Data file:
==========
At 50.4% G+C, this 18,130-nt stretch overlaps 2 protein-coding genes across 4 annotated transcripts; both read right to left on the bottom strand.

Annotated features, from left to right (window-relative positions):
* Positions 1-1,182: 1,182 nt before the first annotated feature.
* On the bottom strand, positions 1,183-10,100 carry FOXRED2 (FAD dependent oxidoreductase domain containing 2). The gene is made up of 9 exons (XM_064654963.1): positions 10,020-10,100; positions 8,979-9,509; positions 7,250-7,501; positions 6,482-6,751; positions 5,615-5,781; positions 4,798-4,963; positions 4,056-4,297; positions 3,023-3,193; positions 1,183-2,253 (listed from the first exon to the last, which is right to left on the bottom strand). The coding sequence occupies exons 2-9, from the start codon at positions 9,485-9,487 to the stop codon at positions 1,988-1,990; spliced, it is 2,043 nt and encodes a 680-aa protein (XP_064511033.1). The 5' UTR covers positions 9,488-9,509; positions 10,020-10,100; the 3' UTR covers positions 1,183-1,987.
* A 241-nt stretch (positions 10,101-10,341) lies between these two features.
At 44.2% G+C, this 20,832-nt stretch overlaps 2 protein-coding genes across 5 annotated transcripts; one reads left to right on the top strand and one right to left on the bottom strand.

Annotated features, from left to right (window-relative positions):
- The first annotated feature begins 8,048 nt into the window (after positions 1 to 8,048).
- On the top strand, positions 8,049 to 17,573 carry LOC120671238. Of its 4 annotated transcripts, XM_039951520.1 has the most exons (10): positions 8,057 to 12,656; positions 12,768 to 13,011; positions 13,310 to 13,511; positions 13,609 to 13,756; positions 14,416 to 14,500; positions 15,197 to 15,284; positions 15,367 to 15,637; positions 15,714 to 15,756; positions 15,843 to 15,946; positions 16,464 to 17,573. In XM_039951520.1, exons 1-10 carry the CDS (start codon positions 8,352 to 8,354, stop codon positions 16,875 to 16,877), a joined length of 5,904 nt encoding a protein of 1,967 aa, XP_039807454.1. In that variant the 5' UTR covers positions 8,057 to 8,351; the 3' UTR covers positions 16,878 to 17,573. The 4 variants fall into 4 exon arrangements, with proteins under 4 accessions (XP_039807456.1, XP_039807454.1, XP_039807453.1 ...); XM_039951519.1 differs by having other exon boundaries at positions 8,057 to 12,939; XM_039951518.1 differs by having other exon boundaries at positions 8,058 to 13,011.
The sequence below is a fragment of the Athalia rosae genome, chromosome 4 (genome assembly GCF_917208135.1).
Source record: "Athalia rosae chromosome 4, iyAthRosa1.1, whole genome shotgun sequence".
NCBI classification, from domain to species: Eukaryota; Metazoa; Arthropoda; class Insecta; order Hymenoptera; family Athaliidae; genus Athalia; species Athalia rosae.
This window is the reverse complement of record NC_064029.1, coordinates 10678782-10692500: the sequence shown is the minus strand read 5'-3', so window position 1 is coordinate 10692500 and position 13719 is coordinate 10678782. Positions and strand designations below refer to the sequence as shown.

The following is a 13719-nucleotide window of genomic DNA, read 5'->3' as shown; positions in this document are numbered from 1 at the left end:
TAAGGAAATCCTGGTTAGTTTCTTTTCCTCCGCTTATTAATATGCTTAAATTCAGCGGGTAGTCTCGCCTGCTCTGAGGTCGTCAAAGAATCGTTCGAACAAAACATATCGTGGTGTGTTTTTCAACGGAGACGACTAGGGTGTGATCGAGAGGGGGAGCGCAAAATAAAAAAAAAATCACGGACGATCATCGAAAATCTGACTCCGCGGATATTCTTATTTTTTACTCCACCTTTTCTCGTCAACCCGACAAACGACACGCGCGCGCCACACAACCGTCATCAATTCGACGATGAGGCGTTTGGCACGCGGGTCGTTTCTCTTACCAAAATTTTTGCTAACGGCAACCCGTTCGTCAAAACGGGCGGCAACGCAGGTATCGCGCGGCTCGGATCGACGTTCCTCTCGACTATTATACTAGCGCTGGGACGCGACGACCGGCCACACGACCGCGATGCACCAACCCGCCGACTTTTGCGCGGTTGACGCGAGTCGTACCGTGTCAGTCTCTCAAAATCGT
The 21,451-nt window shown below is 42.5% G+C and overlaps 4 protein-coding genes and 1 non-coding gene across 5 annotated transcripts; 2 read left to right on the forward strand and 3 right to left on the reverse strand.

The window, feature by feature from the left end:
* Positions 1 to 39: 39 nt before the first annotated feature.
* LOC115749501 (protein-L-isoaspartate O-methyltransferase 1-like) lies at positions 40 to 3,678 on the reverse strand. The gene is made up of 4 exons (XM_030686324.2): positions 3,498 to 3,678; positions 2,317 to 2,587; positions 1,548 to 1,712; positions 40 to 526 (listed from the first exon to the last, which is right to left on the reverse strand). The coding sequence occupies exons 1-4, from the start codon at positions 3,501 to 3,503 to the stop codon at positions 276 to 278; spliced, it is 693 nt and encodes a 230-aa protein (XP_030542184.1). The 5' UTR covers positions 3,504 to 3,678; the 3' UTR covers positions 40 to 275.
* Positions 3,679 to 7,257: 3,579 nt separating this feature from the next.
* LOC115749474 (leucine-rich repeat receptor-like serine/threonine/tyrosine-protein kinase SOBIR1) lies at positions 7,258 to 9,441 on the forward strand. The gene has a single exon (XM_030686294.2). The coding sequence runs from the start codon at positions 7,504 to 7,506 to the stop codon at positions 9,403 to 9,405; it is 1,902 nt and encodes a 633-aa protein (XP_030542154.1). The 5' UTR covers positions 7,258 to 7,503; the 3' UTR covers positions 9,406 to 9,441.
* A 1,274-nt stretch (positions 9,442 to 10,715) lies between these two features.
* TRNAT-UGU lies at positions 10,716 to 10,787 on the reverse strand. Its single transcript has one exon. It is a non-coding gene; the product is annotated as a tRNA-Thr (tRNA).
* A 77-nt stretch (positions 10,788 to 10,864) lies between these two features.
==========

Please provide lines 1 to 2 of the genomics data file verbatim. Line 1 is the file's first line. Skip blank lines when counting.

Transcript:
At 50.4% G+C, this 18,130-nt stretch overlaps 2 protein-coding genes across 4 annotated transcripts; both read right to left on the bottom strand.

Annotated features, from left to right (window-relative positions):